All shampoos fall into one of two categories:
1. cleansers (Prell, Herbal Essence, Breck) that need a follow-up conditioner
2. combo of cleanser and conditioner that don’t clean as well as a straight cleanser and don’t
condition as well as a conditioner but will do a good job of both tasks. Most shampoos are in
this category but differ as to which kind of conditioning ingredient they contain.
All conditioners (whether as a separate product or combined in a shampoo) accumulate on the
shaft and can’t be removed by using the same product all the time. It’s good to use a simple
cleansing shampoo after every two or three uses of a conditioner or a conditioning shampoo.
Other special shampoos types:
1. Dry shampoos: powders brushed onto hair and are then brushed out. They don’t really clean,
but it’s a good stopgap if you can’t shampoo.
2. Baby shampoos: these are meant for babies, who have fine hair and not much of it. It’s not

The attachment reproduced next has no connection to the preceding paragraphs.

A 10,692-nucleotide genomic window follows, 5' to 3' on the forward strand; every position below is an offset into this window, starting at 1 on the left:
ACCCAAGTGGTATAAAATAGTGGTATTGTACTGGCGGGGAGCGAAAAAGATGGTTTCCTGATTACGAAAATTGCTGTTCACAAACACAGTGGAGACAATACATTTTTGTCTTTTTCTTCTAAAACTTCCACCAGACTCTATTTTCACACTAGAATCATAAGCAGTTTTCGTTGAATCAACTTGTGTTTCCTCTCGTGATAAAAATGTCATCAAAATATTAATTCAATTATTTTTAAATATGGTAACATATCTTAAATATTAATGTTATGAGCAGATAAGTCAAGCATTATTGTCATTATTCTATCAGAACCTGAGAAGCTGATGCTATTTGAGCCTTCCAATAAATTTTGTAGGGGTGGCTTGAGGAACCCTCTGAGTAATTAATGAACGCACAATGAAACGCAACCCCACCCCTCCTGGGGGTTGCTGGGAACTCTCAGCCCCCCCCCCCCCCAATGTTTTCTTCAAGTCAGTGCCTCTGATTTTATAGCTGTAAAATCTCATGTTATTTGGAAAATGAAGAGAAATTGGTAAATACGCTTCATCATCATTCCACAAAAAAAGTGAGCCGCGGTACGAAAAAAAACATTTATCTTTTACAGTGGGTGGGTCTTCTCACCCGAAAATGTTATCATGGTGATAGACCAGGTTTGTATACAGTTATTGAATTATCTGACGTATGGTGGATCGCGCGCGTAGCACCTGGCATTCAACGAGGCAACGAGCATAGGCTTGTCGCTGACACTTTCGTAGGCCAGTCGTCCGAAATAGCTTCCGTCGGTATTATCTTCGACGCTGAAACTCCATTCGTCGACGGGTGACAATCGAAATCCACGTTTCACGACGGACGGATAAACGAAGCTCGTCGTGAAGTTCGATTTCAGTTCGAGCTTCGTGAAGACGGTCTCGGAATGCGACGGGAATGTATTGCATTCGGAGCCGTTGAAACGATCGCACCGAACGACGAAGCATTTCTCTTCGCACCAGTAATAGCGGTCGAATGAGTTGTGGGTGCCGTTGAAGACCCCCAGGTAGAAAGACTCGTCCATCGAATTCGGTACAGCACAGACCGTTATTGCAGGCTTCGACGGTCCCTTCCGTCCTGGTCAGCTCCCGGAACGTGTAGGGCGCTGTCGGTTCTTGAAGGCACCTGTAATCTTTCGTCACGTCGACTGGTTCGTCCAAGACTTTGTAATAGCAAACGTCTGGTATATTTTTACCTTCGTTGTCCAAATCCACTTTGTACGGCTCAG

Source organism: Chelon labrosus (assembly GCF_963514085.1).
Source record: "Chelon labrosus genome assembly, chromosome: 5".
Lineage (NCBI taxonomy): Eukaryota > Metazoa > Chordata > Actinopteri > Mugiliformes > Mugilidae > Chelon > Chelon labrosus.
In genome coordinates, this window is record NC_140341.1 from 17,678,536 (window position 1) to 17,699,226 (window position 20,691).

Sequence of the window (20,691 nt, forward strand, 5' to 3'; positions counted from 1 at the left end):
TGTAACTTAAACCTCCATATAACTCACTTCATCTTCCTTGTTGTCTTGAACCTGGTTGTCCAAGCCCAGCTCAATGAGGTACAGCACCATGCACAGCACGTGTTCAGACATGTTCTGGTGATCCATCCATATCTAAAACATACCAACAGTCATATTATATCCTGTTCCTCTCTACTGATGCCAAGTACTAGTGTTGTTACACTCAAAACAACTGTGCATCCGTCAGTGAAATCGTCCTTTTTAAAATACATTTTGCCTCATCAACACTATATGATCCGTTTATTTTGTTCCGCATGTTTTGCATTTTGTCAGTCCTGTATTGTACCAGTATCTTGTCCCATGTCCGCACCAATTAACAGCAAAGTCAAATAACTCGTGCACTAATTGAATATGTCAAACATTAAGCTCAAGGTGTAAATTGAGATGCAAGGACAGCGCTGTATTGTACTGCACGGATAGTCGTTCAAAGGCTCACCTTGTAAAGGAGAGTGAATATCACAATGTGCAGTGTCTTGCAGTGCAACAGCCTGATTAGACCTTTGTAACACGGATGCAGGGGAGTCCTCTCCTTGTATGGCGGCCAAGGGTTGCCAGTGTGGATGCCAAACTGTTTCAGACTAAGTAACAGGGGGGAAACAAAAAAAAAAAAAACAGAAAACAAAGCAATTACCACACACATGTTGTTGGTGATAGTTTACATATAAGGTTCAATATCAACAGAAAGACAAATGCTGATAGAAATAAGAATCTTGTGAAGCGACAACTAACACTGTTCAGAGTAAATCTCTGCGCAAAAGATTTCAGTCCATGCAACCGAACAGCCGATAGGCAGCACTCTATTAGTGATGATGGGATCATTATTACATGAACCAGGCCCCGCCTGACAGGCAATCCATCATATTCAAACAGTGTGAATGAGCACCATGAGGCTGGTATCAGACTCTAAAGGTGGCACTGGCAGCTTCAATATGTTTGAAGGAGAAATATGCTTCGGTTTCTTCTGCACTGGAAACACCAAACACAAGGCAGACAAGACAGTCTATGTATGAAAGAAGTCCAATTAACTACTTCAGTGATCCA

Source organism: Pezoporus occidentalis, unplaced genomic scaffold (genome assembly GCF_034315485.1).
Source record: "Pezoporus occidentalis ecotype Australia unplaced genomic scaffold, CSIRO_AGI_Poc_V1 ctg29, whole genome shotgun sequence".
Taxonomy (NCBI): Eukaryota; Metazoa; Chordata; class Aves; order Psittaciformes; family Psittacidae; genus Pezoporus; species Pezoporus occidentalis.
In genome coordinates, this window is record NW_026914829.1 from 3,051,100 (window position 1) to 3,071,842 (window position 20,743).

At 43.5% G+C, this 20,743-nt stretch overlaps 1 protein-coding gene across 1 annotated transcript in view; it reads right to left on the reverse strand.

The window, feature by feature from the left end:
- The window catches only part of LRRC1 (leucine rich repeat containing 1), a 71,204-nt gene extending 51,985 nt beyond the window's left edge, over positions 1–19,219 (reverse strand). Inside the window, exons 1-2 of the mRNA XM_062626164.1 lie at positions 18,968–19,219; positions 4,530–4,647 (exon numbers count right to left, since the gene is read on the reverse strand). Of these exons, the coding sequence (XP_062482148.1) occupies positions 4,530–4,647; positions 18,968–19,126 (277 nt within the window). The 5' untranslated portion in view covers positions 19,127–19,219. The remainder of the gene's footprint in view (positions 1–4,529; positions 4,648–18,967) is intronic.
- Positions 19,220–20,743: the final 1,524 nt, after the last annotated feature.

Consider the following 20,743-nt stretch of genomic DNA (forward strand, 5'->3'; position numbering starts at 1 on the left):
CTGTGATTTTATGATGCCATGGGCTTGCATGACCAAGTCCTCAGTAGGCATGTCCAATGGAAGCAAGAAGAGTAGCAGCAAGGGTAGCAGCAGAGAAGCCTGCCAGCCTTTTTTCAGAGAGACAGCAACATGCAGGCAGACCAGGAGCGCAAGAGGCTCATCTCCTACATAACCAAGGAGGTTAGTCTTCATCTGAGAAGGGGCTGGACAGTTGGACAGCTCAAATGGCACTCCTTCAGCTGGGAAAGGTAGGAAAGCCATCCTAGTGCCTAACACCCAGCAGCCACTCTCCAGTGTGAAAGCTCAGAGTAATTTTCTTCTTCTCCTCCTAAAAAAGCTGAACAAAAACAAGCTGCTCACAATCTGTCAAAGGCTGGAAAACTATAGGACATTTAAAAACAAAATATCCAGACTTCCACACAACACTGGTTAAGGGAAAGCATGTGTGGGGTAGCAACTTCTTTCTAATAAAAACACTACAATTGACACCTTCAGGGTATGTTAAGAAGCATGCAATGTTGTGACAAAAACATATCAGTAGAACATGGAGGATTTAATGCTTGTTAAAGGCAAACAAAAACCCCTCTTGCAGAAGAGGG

strong enough for an adult, even if you use it everyday.
3. Shampoos for color-treated hair: these need to be rich in moisturizers and protein to return
water to the shaft. They should be low in alkalinity, and should not have sulphated castor oils
that will strip color.
4. Shampoos for processed hair: these need to be rich in moisturizers and protein to return
water to the shaft. They should be low in alkalinity.
5. Daily use shampoos: these are very gentle and have low amounts of cleansers and usually
contain conditioners. They’re not strong enough to remove the normal buildup of styling